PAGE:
Rutgers had to strike ‘delicate balance’ over swastika on student’s ceiling, professor says
Rutgers University had a "difficult and delicate" balance to walk when dealing with a swastika left on the ceiling of a student apartment, according to a professor who teaches about hate crimes.
Rutgers University senior Sara Rosen said she came home to her on-campus apartment in New Brunswick last month to find a swastika made of duct tape on the ceiling, left there by a roommate. She reported the incident to the Rutgers University Police, who investigated and notified the Middlesex County Prosecutor's Office.
No one was charged in connection with the symbol, Rosen said.
"Upon review, the prosecutor's office determined there was not probable cause to charge the suspect with a bias crime," Rutgers spokesman Jeff Tolvin said in a statement sent to New Jersey 101.5.
In an excerpt from the police report provided by Rosen to New Jersey 101.5, a responding officer recounts being told by one roommate, named John, "That’s not a swastika. It’s a Buddhist peace symbol."
Another roommate, named Sam, reportedly said “Yeah, it’s a Buddhist symbol for peace, oriented in the opposite direction of a swastika. Jon put it up last night and I told him he should probably write ‘peace’ next to it or something so there would be no confusion.”
Police said in the excerpt of the report that Jon confirmed he put the symbol up, and Sam said there was "no particular reason or motivation.”
Rutgers Police would not provide a copy of the report to New Jersey 101.5, citing federal privacy laws.
Dr. Jim Castagnera, associate provost and legal counsel for academic affairs at Rider University, said Rutgers found itself in a tough spot over this incident.
"We in higher education across the board tend to give very high value to academic freedom," he said, adding Rutgers as a public institution is under even more scrutiny when it comes to the First and 14th Amendment issues. The First Amendment makes guarantees of freedom of expression, and the 14th guarantees due process and equal protection under the law.
Castagnera said the school has to consider if by forcing the swastika to be removed it would be violating a student's right to free speech.
"On the other hand, I am sure Rutgers, like Rider, has rules and regulations against harassment. Additionally, there are state laws dealing with bias intimidation and a statute for a crime of harassment," Castagnera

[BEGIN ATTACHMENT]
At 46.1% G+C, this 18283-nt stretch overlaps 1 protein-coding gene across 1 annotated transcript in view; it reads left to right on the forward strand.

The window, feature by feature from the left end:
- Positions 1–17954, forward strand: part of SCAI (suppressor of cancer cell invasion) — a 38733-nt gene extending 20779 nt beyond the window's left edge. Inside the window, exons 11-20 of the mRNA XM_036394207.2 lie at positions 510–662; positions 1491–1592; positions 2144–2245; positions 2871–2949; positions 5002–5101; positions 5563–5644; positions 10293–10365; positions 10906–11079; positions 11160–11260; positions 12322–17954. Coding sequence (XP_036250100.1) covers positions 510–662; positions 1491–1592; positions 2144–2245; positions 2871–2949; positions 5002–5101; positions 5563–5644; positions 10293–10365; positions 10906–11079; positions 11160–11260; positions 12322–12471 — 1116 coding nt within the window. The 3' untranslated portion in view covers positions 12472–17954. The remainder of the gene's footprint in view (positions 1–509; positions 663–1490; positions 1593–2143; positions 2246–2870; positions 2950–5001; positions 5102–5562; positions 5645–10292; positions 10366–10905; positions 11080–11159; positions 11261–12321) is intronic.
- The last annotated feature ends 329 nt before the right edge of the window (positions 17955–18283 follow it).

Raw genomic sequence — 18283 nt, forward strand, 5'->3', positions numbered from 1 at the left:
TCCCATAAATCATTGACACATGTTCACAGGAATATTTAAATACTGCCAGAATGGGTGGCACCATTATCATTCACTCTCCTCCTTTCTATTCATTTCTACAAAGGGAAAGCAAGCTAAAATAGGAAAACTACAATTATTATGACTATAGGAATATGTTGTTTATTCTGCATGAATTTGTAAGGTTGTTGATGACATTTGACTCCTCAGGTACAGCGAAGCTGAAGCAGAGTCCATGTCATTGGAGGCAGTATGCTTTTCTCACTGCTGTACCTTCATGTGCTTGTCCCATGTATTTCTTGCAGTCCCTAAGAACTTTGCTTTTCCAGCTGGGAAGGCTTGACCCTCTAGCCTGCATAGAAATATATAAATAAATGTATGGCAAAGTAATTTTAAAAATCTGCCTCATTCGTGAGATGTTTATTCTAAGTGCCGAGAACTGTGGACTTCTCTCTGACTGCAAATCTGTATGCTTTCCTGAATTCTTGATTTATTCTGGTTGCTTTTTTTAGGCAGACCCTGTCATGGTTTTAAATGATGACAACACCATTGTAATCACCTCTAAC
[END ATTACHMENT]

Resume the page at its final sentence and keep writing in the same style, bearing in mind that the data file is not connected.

Rosen isn't buying the Buddhist explanation.
"Tough colleges need to make tough decisions," she said. "I felt this was a very clear example of an attempt of intimidation, bullying and harassment and Rutgers just stood idly by. I'm hopeful Rutgers will come forward and make a stand to condemn these woeful actions of intimidation and condemn the use of religious symbols as weaponry.
"Based on everything else that's happened, if I can be blunt, are you going to pee on my foot and tell me it's raining?"
Castagnera said there is no question that the swastika is used worldwide: "You can find it in a byzantine Christian church, Ethiopian Christian church, in Japan from the days of the Ronans and Samuari it was a crest. With little dots added between the lines it becomes a Hindu symbol."
"It can be many things to many people" no matter how it is displayed, he said.
Castagnera noted that in Sanskrit the symbol's name is spelled "svastika" and is considered a positive symbol..
Rosen said the ancient symbol it is usually drawn with vermillion powder sacred ash.
"To put it on someone's ceiling with duct tape that just doesn't cut it," she said. No self respecting Buddhist would do that, is what they told me."
Rutgers said it responded immediately to Rosen's 911 call and conducted an "extensive investigation, which included several interviews with the complainant, witnesses and the suspects." The incident was also handled by Rutgers Office of Student Conduct and adjudicated, the school said.
Rutgers said Residence Life offers alternative housing in cases where students have immediate safety concerns. However, the student may decline that offer and keep their residence.
Rosen, a psychology major whose family members have all attended Rutgers, said to her the intent was "extremely very clear cut." She said it, citing similar incidents at Rowan University, East Carolina University and George Washington University, it didn't matter if it was drawn "left, right, up, down" the incidents were dealt with in a "rapid and firm manner."
The New Jersey chapter of the Anti-Defamation League this week said Rutgers must "make clear that such incidents have no place on its campus."
“Schools must provide safe environments which facilitate learning and understanding among students from diverse backgrounds,” Joshua Cohen, ADL New Jersey Regional Director, said in a statement from the organization. “Incidents like the one at Ms. Rosen’s residence hall not only need to be investigated expeditiously and the findings communicated to the campus community, but the University should also take the important step of making a strong public statement condemning this incident."